May 09, 2008

Meet Marie Antoinette

To start things off, I present the antagonist of late 18th century France, Marie Antoinette. Of course there is much hype about the Queen currently with the Coppola movie, and fashion trends, but knowing she said "let them eat cake", spent a lot of money and wore feathers in her hair does not mean much.

November 17, 1755 Marie was born Maria Antonia Josepha Joanna. She grew up in a very conservative religious family in Austria. At 14 on May 15, 1770 she married Louis-Auguste and became dauphine of France. And she did possess the many graces and beauty desired of the time. Her complexion alone was striking compared to the tones of lilies and roses.

This was when the rumours truly began and her defamation rocketed through the next few years. Underground cartoons and pamphlets shred any positive reputation she once possessed, with intent to vilify her over things such as ridiculous expenditures on frivolities and merely being of Austrian decent. Interestingly enough, she was more French in blood than her husband, but that is just irony.

Fabricated stories were not uncommon and it became know of her infamous apocryphal “Let them eat cake” quote when in question of the starving country. In a whirlwind parade of events that seemed to lack any breaks this historical figure was held in prison until she fell apart in spirit and health.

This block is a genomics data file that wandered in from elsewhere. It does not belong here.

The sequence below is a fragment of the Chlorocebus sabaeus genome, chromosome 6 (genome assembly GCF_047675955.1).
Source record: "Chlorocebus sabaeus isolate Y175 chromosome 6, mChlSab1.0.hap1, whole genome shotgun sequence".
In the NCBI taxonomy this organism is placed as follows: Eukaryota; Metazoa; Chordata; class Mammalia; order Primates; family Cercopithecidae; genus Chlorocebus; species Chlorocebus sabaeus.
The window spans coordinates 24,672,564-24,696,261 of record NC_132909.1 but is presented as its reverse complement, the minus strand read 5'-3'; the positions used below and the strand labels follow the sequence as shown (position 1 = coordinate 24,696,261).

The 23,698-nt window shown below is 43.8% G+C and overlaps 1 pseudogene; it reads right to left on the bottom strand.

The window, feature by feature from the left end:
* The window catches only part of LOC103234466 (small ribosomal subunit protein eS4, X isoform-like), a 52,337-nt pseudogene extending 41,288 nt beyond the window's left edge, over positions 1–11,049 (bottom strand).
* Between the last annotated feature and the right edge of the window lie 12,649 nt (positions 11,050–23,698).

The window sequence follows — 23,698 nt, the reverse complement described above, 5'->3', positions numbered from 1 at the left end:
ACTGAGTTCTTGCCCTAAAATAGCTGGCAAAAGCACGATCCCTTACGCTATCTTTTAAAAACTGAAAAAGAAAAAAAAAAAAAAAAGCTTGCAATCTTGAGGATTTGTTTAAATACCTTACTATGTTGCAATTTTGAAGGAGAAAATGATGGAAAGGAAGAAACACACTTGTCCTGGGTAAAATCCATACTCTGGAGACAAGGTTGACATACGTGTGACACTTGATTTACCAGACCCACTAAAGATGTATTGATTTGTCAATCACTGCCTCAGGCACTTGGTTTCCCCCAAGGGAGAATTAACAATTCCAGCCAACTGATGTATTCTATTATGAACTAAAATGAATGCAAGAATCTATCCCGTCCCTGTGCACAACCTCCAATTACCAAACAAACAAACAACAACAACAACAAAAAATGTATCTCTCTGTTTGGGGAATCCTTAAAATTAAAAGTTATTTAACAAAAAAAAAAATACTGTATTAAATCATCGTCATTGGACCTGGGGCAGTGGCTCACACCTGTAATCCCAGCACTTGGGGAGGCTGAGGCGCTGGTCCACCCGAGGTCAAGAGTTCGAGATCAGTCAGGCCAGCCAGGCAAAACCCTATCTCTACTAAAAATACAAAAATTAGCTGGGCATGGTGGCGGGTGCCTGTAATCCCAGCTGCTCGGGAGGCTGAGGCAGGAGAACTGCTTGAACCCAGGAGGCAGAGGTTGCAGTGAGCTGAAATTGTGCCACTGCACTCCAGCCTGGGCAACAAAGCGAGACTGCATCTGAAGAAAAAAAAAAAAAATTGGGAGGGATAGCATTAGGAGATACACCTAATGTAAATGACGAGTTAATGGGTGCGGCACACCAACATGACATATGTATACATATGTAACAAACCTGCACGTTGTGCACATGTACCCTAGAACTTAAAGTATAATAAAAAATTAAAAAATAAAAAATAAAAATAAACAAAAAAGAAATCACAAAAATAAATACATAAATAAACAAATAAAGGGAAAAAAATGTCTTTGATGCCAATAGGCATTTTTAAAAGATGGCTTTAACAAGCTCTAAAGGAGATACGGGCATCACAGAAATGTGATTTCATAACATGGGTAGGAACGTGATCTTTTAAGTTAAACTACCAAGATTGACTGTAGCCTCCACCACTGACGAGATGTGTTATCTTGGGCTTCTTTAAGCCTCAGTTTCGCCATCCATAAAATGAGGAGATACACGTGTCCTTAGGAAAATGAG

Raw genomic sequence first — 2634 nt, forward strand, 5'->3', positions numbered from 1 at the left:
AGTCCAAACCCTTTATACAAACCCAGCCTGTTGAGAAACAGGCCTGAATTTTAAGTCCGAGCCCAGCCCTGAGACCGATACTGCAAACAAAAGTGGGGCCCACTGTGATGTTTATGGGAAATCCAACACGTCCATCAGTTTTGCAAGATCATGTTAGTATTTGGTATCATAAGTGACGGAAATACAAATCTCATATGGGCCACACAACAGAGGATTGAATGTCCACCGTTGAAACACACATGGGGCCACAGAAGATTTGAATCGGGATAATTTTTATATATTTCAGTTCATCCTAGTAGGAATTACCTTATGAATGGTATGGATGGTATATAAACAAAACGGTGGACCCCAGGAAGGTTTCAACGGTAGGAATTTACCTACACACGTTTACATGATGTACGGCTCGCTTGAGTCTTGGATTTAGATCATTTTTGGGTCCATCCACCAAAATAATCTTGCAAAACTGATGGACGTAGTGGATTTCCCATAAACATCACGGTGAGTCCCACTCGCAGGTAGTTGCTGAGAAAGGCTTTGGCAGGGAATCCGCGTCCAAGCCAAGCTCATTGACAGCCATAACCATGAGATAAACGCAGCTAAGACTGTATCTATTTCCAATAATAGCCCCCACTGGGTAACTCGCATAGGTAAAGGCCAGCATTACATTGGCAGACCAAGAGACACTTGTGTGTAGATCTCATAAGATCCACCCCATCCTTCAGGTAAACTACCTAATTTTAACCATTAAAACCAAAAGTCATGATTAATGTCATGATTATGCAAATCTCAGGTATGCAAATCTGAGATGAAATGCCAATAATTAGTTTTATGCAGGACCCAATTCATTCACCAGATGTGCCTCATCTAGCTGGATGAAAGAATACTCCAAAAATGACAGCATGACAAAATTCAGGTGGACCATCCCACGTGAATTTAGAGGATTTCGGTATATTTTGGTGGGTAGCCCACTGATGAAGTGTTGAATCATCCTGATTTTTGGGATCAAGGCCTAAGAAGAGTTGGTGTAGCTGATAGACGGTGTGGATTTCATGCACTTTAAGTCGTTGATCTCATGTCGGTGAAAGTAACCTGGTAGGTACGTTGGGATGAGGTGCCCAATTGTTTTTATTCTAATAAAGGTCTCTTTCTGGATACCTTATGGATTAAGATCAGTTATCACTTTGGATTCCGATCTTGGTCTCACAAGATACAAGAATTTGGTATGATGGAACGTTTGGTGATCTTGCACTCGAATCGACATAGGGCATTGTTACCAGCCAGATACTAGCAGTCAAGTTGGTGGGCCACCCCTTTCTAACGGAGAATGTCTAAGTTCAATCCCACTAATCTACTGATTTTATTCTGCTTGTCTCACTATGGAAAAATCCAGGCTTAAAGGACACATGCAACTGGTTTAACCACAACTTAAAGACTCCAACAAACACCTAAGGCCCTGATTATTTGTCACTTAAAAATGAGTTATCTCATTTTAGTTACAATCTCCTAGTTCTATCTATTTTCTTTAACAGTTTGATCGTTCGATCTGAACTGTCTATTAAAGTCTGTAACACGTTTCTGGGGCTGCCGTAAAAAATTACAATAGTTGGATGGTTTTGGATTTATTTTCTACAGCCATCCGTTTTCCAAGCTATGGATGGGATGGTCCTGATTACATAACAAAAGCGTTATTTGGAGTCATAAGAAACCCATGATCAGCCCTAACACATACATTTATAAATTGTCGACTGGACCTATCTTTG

Before her captivation was a period when there was paranoia of an attack on the household of the royal family, and those around her feared for her life if an assailant broke in. Marie always kept a small basin of powdered sugar on a table in her room, and would put a spoonful of it into her water if she wanted a drink. (Just a step behind Kool-Aid) To prevent an assassin from poisoning the unattended sugar, one of her ladies would secretly switch the sugar for fresh every so often, just in case. One day the Queen caught her lady switching the sugar, and told her not to bother herself with such a task.
“Remember, that not a grain of poison will be put in use against me. The Brinvilliers do not belong to this century: this age possesses calumny, which is a much more convenient instrument of death; and it is by that I shall perish.”
And there we behold our great villainess of the 18th century, Marie Antoinette Queen of France.